I don't know to what extent US militarism is driven by oil or by weapons makers. I don't know how big a place racism takes in determining US actions. I don't know how much of a difference in US public opinion could be made by widely communicating comparisons between the financial costs of bombing a country and the cost of, say, providing every US citizen with a free college education. But I have a pretty good idea why the portion of the US public that supports wars does so. These fellow citizens of mine believe that the route to safety and honor is to search out any slight, take great offense at it, and react with overwhelming fury and power. It's the same evidenceless theory of deterrence that -- together with various profit motives, racism, etc. -- drives our world-leading prison industry.

Most of us have laughed at our President's attempts to construct a sentence in ordinary American English. Can there be much doubt that at a young age little Georgie ran around the playground with a "Kick-me" sign taped to his back? If he did suffer this or similar humiliations, he is likely to have learned that the quickest way to fix things was to fight back, to punch some other kid in the nose (something I believe our last president, for that matter, was widely praised for suggesting he'd like to do to a newspaper columnist who'd called his wife a liar). If Georgie couldn't solve the problem by fighting back, or if doing so landed him in deeper trouble, no doubt he learned that the way to fix things once and for all was to call his daddy.

The problem is that what sometimes works on the playground may not work in the field of global politics. Acting as if someone has put a "Kick-me" sign on you, and spouting tough-guy lines from Westerns, may actually have the result of hanging a giant "Kick-me" sign on the Washington Monument.

As I said, I grew up in the Washington, D.C., area and live here now and no longer feel safe. It seems like our government is doing everything it can to make this place a target. And I don't mean to suggest that we're being given more freedom. According to the President people hate America because we're free. But what sense can be made of that? As Barbara Kingsolver has concisely put it, people in Canada are every bit as free, and no one hates Canada.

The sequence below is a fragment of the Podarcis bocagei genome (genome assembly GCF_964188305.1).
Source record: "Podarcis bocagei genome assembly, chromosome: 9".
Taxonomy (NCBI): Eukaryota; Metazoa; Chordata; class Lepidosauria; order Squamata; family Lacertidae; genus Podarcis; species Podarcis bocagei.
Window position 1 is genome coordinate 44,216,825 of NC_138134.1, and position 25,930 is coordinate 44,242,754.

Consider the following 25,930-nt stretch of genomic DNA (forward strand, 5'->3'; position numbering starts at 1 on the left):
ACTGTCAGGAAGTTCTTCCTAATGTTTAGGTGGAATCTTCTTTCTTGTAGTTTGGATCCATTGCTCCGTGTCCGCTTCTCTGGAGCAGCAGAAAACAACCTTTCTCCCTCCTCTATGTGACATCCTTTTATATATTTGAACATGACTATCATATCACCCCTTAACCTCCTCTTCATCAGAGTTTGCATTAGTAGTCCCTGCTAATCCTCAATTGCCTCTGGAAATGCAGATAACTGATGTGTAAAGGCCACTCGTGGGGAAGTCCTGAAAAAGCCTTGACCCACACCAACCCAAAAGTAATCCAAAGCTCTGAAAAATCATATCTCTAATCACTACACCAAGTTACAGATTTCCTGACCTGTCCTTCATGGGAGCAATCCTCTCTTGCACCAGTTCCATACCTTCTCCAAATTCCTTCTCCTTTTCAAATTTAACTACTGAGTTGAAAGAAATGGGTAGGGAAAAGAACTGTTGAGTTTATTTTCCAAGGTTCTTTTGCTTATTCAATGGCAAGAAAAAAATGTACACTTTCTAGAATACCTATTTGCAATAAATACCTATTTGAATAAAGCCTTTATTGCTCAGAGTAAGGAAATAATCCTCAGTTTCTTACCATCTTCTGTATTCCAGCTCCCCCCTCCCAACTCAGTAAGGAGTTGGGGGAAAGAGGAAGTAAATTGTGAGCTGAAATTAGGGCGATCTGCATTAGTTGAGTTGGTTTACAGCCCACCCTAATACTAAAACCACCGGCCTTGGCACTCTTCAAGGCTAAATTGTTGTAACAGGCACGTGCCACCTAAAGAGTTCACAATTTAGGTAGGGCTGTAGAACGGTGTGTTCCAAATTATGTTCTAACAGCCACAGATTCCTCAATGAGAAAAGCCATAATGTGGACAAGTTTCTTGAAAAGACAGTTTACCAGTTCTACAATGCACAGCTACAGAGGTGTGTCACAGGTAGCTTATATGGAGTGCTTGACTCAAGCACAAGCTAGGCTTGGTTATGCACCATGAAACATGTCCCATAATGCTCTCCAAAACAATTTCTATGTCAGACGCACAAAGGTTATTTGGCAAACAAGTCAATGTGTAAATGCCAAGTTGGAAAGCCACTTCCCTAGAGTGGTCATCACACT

But what was the last country Canada bombed? The last treaty aimed at saving the environment or promoting international justice or banning weapons that Canada was the hold-out on? Is Canada the leading polluter? The leading consumer of energy? The biggest military? The biggest stockpiler of nukes? Does Canada have military bases spread around the world? Does Canada enrich a small portion of its population beyond all semblance of decency and then advertise that lifestyle to the world through television and cinema? Does Canada try to export junk-food, fast-food, and genetically modified food to every corner of the earth? Is Canada intent on putting weapons in space? Does Canada drive the corporate-profit, third-world-debt, anti-labor, anti-environment agenda emanating from Washington, D.C.?

If you are a fan of "free-trade" treaties, George W. Bush, and carrying a big stick, and you haven't already stopped reading, I'd like to share this thought especially with you: Our own safety finally really is at stake, but acting out the same fear-driven panic and chest-pounding as usual will make us part of the problem, not the solution. Weapons in space won't stop box-cutters. Bombs won't scare off suicide killers. Now that we're all scared, let's talk a little about what course of action might actually make us safer.

David Swanson's website is